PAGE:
Corporal punishment, specifically whipping, has been systemically used by followers of the Jehovah's Witnesses religious group against their children in Japan, a survey showed Tuesday.
Submitting the results of the survey to the welfare ministry, a group of children of followers asked the ministry to make appropriate responses.
The survey found that about 30% of such "second-generation followers" had been whipped by their parents with items such as leather belts and electric cords since before they turned three years old and some 75% since before they entered elementary school.
The most cited reason was "napping or talking during congregations." Others included "answering back to parents" and "playing with a schoolmate."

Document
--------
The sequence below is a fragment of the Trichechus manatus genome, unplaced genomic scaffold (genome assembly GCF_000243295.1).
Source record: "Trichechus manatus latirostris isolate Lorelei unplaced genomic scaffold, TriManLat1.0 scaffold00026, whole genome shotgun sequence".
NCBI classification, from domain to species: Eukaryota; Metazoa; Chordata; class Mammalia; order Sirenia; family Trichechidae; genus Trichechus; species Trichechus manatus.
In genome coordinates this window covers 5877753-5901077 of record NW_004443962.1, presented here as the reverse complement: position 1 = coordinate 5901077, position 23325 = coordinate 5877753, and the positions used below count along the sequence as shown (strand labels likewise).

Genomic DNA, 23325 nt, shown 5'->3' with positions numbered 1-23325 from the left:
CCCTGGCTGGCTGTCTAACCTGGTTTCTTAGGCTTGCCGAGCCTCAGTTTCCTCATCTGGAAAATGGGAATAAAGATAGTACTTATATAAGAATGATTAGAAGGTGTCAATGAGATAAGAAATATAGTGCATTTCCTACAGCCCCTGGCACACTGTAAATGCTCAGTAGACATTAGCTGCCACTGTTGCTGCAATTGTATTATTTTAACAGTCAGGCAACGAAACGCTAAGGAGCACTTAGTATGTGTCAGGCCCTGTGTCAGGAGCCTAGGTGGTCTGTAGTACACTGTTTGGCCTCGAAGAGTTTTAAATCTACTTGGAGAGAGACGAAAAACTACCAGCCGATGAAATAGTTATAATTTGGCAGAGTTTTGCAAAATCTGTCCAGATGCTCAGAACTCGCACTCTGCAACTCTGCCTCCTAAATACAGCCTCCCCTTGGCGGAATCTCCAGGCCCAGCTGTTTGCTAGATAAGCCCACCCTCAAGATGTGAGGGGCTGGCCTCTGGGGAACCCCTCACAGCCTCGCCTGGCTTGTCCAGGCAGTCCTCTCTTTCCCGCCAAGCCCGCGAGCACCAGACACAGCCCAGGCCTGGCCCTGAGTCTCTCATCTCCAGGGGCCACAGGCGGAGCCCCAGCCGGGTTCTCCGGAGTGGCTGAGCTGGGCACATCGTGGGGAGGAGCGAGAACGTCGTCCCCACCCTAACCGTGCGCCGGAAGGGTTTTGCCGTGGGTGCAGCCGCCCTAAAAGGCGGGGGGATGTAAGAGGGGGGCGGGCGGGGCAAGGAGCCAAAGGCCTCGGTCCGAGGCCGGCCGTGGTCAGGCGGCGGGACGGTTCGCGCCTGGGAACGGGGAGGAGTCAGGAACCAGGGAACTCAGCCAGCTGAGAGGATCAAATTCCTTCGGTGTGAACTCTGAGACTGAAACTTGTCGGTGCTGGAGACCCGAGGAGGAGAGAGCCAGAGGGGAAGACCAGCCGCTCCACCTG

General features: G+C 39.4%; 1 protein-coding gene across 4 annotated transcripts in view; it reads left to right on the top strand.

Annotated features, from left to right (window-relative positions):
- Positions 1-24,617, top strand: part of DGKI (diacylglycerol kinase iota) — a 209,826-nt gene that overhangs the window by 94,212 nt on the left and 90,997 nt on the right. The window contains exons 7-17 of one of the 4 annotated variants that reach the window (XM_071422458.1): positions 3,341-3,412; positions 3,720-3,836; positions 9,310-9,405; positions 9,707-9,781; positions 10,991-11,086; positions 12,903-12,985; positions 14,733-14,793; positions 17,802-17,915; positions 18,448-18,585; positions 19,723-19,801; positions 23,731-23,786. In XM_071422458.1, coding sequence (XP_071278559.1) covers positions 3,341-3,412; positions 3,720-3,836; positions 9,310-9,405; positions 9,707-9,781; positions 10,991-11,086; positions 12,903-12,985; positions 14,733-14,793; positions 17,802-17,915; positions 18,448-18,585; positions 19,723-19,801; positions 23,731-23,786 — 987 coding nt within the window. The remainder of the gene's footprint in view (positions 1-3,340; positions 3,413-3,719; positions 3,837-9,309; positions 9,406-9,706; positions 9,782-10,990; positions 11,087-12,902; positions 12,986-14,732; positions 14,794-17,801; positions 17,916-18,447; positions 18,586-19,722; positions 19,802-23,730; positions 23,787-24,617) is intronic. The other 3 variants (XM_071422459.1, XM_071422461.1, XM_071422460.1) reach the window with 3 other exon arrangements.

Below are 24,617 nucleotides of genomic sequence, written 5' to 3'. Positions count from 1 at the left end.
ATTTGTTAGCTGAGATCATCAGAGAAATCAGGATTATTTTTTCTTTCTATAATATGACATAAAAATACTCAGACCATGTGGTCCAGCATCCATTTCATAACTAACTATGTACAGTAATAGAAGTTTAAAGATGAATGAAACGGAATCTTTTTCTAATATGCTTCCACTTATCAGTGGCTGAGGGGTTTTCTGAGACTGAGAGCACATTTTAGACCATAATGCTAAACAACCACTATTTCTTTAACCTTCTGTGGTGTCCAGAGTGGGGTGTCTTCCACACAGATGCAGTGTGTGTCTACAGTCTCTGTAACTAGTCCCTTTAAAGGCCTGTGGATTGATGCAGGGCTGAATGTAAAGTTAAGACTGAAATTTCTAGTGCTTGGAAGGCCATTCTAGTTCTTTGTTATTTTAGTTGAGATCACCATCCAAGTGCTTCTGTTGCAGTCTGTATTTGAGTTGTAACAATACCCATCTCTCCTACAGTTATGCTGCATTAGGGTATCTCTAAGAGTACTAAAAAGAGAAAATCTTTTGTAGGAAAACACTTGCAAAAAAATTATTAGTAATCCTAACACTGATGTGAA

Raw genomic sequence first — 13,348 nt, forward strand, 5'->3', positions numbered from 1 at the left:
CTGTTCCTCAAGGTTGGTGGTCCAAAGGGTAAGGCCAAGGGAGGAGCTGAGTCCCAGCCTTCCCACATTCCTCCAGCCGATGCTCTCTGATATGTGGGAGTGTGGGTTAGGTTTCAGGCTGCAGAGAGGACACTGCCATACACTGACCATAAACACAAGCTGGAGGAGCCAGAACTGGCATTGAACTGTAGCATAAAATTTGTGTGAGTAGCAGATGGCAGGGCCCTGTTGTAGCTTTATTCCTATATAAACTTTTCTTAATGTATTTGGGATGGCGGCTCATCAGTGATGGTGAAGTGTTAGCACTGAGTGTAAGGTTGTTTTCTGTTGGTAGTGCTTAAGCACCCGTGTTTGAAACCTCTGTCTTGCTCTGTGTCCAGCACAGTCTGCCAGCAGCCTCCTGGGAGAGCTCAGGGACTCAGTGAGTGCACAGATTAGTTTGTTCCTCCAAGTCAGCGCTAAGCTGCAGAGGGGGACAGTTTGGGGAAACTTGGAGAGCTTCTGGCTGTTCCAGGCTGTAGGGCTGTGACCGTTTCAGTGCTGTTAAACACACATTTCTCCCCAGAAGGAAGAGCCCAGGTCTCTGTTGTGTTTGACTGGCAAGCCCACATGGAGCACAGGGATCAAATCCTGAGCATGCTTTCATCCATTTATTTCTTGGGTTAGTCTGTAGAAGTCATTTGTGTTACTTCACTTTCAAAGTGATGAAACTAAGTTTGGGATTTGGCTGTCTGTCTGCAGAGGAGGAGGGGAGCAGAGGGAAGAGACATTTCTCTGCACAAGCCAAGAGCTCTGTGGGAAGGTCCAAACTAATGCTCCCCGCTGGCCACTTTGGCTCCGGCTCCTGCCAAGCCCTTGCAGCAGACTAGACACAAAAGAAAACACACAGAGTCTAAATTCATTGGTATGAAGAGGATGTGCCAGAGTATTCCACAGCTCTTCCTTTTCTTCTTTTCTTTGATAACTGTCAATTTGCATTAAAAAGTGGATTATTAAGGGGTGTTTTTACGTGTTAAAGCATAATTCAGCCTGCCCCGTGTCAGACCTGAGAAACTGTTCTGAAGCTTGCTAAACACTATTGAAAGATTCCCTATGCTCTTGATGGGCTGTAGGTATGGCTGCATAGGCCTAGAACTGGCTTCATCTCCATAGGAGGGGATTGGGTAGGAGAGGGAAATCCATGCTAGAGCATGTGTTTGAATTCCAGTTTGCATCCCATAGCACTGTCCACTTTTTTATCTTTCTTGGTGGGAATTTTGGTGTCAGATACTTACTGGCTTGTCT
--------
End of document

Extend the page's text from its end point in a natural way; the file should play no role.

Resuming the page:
Some respondents said they have been suffering depression as a result of whipping.
In the online survey, conducted in September 2021, 255 former followers and children of followers between the ages of 10 and 69 across Japan gave answers.
"I still cannot forget the sight of children screaming after they were taken into a large room at a congregation when I was a child," a 44-year-old victim said, stressing that Jehovah's Witnesses should reflect on what followers have done.
In February, a group of lawyers started supporting those second-generation followers.
In a statement issued on March 1, the Japanese branch of Jehovah's Witness said it does not accept child abuse.